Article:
Madison Dragna is a freelance writer, devoted yogi, and amateur photographer. Spending her winters in Colorado and her summers in travel, life in a backpack has become second nature for her. After thru-hiking the Appalachian Trail in 2013, she found her calling as a writer. She writes for her personal blog, inanydirection.wordpress.com, and regularly contributes to AppalachianTrials.com.
I can’t help but laugh when I think of my first weeks spent thru-hiking the Appalachian Trail. Let’s face it, I was carrying too much weight; my pack weight in Georgia was 8 pounds heavier than in Maine. Ultimately, I learned to carry less stuff - and I'm here to share some of my pointers with you.
Below are packing tips to lighten your load and make your first miles easier and more enjoyable.
1. Know exactly how to pack your pack
If you are a backpacking novice, here are the basics: pack the heaviest gear closer to your back, lighter gear away from your back, frequently used items on the top, and less frequently used items on the bottom.
2. Get Organized
Before you leave, make a spreadsheet of your gear’s weight. This will give you a great estimate on how much your pack will weigh. Don’t forget to add in weight for food and water!
3. Do not put important things at the bottom of your pack
See Tip #1. If you’re expecting rain, the last thing you want to deal with is digging through your pack for your rain jacket.
Before leaving for your trip, handle each item of your gear and evaluate its weight. For example, I carried around a case for my glasses which was way heavier than the bubble wrap I replaced it with. Replace your camp pillow with your stuff sack of clothes. Replace your thick, heavy water bottle with a lighter plastic bottle or pouch. Replace that heavy ceramic filter with a mini squeeze. Ditch that heavy multi-tool for the smallest of Swiss Army knives. REPLACE!
5. Do not be afraid to ask for a shake down
Shake down (n) \ˈshāk-ˌdau̇n\ - The process in which a meticulous, experienced, or eager gearhead sifts through one’s entire backpack eliminating unnecessary or heavy pieces of gear while recommending lighter (but unlikely cheaper) replacements.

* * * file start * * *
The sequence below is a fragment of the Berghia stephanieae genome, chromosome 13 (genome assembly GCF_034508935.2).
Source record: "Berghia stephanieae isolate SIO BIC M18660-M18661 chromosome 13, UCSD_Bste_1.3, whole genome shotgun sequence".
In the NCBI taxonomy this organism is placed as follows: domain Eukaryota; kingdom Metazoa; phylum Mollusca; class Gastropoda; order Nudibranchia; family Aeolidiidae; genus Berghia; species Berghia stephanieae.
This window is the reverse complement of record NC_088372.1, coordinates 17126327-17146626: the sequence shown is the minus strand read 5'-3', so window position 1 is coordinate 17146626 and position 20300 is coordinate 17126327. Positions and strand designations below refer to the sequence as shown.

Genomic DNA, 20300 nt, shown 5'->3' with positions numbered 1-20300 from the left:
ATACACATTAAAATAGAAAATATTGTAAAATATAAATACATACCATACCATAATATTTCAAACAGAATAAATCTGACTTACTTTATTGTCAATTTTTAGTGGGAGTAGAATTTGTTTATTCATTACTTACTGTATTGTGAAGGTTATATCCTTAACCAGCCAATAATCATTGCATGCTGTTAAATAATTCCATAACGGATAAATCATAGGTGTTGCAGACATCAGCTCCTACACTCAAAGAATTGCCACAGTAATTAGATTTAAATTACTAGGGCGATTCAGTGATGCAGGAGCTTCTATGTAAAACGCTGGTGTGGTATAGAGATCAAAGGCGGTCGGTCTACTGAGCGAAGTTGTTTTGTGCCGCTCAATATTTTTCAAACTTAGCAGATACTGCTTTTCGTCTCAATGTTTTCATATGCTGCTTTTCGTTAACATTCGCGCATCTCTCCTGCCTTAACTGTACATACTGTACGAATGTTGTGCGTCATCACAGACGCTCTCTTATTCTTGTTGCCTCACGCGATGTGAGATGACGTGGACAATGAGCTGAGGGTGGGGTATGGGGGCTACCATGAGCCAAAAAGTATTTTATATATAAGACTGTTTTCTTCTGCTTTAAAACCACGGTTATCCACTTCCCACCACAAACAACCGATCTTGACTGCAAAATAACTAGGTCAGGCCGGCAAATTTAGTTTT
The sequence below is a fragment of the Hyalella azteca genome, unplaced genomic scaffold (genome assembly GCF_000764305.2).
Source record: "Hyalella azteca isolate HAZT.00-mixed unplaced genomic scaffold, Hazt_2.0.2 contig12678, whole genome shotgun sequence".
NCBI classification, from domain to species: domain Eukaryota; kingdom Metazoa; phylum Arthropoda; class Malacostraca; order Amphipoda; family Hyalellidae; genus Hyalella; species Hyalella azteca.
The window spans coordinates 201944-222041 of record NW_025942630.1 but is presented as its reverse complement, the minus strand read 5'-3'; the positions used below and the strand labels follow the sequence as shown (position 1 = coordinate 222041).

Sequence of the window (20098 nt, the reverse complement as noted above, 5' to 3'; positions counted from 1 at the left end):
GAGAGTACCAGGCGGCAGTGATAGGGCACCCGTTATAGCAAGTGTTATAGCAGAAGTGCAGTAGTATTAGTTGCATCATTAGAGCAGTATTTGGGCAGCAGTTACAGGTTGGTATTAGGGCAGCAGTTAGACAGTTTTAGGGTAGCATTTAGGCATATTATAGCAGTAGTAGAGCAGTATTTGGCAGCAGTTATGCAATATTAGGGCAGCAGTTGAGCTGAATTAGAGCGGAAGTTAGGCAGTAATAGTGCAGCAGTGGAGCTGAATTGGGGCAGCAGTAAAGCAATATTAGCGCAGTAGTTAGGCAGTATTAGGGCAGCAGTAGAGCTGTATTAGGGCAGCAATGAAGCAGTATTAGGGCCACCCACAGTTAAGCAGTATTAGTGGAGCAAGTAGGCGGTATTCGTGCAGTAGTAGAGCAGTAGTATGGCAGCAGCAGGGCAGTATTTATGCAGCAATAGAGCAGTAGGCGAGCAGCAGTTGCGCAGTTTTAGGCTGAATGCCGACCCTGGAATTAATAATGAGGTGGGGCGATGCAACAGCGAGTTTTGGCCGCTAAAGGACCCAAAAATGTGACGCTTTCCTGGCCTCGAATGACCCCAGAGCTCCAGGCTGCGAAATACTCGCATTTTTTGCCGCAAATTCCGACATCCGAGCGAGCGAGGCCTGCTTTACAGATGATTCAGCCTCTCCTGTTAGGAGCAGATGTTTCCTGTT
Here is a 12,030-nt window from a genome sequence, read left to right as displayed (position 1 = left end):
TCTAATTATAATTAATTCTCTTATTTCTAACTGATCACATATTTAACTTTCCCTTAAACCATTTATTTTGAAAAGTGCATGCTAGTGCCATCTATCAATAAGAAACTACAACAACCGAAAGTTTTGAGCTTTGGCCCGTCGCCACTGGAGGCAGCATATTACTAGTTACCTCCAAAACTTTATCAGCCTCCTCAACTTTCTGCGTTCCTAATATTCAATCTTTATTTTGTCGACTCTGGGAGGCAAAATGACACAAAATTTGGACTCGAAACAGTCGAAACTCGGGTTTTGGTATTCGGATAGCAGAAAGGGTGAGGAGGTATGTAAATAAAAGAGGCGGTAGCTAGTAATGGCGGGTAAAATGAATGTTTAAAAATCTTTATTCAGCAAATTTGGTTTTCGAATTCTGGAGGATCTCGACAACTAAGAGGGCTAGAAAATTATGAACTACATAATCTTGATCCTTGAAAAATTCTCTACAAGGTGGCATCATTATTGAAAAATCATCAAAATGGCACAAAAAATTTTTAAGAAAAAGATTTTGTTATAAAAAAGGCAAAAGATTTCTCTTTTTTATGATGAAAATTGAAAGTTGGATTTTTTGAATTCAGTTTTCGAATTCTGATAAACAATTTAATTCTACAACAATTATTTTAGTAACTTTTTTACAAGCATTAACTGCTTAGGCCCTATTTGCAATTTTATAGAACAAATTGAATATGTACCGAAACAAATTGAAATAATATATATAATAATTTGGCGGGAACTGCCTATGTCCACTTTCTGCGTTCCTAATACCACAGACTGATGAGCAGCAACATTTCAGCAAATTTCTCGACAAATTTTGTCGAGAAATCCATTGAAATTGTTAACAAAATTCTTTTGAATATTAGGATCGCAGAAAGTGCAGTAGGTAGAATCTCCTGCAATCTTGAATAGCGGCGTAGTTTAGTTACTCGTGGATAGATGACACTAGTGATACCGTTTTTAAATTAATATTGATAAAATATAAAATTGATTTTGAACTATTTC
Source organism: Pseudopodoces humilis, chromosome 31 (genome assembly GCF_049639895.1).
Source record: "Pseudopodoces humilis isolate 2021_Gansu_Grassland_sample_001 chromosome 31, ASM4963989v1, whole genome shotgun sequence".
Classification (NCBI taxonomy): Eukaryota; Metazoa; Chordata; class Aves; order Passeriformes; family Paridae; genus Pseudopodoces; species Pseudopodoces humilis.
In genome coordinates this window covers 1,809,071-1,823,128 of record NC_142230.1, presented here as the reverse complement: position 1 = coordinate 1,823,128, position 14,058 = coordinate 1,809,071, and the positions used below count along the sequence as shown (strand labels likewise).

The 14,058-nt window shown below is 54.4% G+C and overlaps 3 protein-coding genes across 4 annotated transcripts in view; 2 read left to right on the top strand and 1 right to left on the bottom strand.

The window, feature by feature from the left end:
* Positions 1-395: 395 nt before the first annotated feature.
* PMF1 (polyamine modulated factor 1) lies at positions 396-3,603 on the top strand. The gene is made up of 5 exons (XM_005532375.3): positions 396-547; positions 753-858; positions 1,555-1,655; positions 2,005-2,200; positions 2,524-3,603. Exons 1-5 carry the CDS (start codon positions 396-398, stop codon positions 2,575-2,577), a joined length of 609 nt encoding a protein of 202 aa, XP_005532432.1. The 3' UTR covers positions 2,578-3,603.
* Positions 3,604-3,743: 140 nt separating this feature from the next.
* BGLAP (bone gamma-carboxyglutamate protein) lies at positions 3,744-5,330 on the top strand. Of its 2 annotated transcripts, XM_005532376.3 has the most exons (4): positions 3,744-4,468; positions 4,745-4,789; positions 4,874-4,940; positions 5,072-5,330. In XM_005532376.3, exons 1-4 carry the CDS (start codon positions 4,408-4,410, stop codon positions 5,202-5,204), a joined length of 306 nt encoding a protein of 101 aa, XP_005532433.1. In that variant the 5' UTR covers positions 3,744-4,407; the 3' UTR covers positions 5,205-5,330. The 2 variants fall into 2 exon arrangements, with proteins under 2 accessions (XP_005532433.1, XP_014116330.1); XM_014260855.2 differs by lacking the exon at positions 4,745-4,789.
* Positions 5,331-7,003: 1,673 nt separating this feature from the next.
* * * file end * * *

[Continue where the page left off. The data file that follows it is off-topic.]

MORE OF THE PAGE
6. Use a trash compactor bag as a pack liner
Compared to normal trash bags, trash compactor bags are thicker and less likely to rip, which make them wonderful pack liners to protect against wet weather.
7. Reevaluate your first aid supplies
When I left for the trail, my first aid was overflowing. You don’t need 20 band-aids, ditch the bottles for your pills, and definitely stop carrying certain medications you can always wait to buy at the next town.
8. Plastic bags are your friend
I used zippered plastic bags for my food, electronics, first aid, wallet, trash, and other miscellaneous things. Replace your first aid sack or wallet with a plastic baggie. This will cut weight and make room.
9. If you haven’t used it in a week, get rid of it!
If you didn’t touch your compass/machete/book in a week’s time, you are simply carrying dead, useless weight! This also goes for weekend warriors. If you didn’t use a piece of gear for your weekend trip, consider leaving it behind next time.
10. Know the weight limit of your pack
Don’t use a lightweight backpack to carry a sixty pound load. You just won’t have a good time. Overloading a pack is very common for new thru-hikers. Eliminate this mistake with Tip #3.
11. Don't carry the entire guidebook
Within a week’s time, your guidebook will be tattered and water-stained. If you insist on carrying it, remember Tip #6.
12. Step away from the canned food
Canned food is ridiculously heavy and much is packed full of sodium. If you do insist on purchasing anything from a can, double bag the contents in zippered plastic bags and eat the first night out.
13. Say goodbye to your shovel/trowel
I can’t believe I brought this! Sure, my shovel came in handy a few times, but after I got Norovirus on the trail I ditched the bacteria infested utensil. Use your heel, a rock, or a stick.
14. Do not put your water bladder (if you choose to have one) in your pack
Stopping for water is a lot easier when you don’t have to struggle to retrieve your bladder from inside your pack every time. I placed my bladder between the body and “the brain” of my backpack.